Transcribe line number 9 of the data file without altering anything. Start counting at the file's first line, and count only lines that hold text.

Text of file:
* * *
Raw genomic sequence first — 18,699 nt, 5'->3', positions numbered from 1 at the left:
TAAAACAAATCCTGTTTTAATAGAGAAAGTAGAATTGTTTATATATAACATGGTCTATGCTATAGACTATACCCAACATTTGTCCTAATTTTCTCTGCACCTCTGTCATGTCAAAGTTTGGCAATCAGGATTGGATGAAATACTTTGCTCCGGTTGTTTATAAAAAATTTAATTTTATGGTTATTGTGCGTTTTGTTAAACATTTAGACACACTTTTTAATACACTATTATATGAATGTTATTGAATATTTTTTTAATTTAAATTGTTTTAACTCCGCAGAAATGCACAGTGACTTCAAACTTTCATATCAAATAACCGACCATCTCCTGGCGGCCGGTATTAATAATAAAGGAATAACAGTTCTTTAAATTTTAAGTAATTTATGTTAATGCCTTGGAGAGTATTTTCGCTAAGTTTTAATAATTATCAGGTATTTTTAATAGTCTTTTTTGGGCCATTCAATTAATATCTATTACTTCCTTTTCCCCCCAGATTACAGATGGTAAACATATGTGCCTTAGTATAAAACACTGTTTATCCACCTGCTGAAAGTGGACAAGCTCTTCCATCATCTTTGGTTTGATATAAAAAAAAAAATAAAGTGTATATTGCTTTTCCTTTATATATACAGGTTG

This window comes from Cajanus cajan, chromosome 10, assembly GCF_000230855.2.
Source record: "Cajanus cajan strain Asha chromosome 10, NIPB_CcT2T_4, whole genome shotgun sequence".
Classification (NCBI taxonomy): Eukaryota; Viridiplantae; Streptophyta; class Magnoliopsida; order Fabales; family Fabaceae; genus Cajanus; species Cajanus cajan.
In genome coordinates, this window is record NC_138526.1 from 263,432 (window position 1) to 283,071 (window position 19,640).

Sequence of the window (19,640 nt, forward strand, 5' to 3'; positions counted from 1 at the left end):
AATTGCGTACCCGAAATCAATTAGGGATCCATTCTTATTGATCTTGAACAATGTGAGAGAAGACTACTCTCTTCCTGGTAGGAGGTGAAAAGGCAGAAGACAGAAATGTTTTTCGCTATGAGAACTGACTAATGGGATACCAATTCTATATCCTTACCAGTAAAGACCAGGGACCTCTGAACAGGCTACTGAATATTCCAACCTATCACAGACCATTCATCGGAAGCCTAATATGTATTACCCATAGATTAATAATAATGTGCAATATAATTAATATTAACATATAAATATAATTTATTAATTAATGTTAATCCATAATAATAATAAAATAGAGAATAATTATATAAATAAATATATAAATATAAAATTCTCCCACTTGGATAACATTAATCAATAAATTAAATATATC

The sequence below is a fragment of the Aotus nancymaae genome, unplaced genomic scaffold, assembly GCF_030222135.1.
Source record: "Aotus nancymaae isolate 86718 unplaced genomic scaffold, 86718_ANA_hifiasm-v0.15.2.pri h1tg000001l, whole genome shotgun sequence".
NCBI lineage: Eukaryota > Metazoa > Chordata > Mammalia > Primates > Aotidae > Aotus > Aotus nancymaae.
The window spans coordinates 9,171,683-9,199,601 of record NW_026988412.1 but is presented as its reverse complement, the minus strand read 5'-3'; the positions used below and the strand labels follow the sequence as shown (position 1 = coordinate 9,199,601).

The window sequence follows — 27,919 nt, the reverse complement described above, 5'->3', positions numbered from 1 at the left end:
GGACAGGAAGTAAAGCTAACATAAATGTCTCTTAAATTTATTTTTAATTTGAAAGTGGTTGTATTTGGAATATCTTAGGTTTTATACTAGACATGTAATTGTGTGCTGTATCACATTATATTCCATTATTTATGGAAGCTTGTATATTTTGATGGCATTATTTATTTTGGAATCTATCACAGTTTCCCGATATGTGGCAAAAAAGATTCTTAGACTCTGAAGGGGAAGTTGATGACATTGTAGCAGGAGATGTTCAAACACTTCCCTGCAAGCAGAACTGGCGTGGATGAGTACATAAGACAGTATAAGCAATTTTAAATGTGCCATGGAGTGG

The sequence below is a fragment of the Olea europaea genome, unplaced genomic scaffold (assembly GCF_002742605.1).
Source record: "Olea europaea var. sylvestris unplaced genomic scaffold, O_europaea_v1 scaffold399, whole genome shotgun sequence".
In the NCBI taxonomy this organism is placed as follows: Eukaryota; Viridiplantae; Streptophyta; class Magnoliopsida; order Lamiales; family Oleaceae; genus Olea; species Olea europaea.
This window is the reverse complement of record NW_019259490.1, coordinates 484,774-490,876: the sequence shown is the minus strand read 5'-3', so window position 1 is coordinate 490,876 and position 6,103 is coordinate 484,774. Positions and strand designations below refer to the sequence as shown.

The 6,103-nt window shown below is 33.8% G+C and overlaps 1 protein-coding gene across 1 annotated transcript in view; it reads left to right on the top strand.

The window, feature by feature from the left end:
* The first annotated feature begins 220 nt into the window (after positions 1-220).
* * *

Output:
The sequence below is a fragment of the Aotus nancymaae genome, unplaced genomic scaffold, assembly GCF_030222135.1.